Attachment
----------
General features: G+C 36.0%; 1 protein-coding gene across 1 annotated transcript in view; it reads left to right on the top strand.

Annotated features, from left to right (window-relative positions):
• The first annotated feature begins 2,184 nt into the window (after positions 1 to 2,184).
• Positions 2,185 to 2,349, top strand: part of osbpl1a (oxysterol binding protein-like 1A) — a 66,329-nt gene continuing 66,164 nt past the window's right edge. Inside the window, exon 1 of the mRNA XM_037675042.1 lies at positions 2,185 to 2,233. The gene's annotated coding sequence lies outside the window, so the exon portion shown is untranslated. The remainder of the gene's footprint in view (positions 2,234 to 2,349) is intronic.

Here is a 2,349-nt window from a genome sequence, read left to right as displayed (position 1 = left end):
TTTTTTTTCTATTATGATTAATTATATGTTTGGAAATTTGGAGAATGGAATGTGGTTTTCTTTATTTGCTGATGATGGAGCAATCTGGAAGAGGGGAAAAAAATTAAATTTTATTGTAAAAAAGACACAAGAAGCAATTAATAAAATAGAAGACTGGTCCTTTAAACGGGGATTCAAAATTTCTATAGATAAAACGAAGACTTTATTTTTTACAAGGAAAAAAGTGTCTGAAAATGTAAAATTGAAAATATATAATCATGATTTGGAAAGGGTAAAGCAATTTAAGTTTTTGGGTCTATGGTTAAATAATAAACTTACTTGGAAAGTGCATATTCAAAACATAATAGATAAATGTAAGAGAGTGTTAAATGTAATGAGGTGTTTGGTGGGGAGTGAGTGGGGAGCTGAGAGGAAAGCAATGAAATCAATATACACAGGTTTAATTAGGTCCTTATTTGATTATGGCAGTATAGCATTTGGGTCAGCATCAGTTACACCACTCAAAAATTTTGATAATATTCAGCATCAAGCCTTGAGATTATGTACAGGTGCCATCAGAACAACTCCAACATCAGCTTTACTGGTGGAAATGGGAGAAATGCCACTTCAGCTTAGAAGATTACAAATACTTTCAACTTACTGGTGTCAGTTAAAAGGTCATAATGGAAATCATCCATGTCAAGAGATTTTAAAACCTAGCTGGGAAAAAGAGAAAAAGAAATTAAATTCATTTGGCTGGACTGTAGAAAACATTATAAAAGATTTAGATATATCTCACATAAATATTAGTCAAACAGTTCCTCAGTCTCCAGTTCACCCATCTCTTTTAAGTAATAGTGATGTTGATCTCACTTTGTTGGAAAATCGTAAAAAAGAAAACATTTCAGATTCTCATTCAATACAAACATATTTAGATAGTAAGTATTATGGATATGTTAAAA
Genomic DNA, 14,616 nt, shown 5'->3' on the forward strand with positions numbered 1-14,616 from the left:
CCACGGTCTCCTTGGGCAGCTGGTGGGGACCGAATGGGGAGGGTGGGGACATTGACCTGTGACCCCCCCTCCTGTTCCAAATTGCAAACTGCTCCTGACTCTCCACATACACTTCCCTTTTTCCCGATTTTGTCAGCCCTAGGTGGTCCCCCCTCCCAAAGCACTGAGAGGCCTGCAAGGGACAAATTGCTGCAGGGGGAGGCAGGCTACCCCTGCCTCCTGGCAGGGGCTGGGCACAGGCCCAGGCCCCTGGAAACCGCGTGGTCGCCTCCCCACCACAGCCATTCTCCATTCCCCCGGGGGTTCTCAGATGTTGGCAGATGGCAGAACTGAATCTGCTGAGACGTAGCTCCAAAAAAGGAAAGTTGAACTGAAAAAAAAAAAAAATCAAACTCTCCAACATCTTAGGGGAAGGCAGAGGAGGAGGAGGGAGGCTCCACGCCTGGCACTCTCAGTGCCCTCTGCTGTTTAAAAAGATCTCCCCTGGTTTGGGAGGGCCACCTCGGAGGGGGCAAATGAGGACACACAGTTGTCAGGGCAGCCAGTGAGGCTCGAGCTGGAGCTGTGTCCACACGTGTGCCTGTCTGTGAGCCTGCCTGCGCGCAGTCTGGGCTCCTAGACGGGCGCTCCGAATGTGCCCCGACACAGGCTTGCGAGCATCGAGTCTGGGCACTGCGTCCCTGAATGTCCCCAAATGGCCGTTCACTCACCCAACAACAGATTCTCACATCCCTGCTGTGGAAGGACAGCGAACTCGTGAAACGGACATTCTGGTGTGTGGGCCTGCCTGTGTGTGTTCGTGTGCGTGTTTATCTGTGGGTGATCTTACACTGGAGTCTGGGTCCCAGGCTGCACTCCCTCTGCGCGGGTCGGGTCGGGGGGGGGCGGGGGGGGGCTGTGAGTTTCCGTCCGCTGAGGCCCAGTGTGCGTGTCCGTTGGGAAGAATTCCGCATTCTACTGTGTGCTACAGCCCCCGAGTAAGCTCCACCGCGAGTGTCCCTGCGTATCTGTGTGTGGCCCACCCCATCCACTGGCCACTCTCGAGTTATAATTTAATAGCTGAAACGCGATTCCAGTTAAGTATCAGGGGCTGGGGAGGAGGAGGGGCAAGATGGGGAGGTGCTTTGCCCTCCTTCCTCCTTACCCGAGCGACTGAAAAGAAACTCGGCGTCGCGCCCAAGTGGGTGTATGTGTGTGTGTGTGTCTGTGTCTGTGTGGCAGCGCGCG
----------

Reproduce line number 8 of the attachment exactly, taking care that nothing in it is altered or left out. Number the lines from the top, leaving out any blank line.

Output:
CCACGGTCTCCTTGGGCAGCTGGTGGGGACCGAATGGGGAGGGTGGGGACATTGACCTGTGACCCCCCCTCCTGTTCCAAATTGCAAACTGCTCCTGACTCTCCACATACACTTCCCTTTTTCCCGATTTTGTCAGCCCTAGGTGGTCCCCCCTCCCAAAGCACTGAGAGGCCTGCAAGGGACAAATTGCTGCAGGGGGAGGCAGGCTACCCCTGCCTCCTGGCAGGGGCTGGGCACAGGCCCAGGCCCCTGGAAACCGCGTGGTCGCCTCCCCACCACAGCCATTCTCCATTCCCCCGGGGGTTCTCAGATGTTGGCAGATGGCAGAACTGAATCTGCTGAGACGTAGCTCCAAAAAAGGAAAGTTGAACTGAAAAAAAAAAAAAATCAAACTCTCCAACATCTTAGGGGAAGGCAGAGGAGGAGGAGGGAGGCTCCACGCCTGGCACTCTCAGTGCCCTCTGCTGTTTAAAAAGATCTCCCCTGGTTTGGGAGGGCCACCTCGGAGGGGGCAAATGAGGACACACAGTTGTCAGGGCAGCCAGTGAGGCTCGAGCTGGAGCTGTGTCCACACGTGTGCCTGTCTGTGAGCCTGCCTGCGCGCAGTCTGGGCTCCTAGACGGGCGCTCCGAATGTGCCCCGACACAGGCTTGCGAGCATCGAGTCTGGGCACTGCGTCCCTGAATGTCCCCAAATGGCCGTTCACTCACCCAACAACAGATTCTCACATCCCTGCTGTGGAAGGACAGCGAACTCGTGAAACGGACATTCTGGTGTGTGGGCCTGCCTGTGTGTGTTCGTGTGCGTGTTTATCTGTGGGTGATCTTACACTGGAGTCTGGGTCCCAGGCTGCACTCCCTCTGCGCGGGTCGGGTCGGGGGGGGGCGGGGGGGGGCTGTGAGTTTCCGTCCGCTGAGGCCCAGTGTGCGTGTCCGTTGGGAAGAATTCCGCATTCTACTGTGTGCTACAGCCCCCGAGTAAGCTCCACCGCGAGTGTCCCTGCGTATCTGTGTGTGGCCCACCCCATCCACTGGCCACTCTCGAGTTATAATTTAATAGCTGAAACGCGATTCCAGTTAAGTATCAGGGGCTGGGGAGGAGGAGGGGCAAGATGGGGAGGTGCTTTGCCCTCCTTCCTCCTTACCCGAGCGACTGAAAAGAAACTCGGCGTCGCGCCCAAGTGGGTGTATGTGTGTGTGTGTGTCTGTGTCTGTGTGGCAGCGCGCG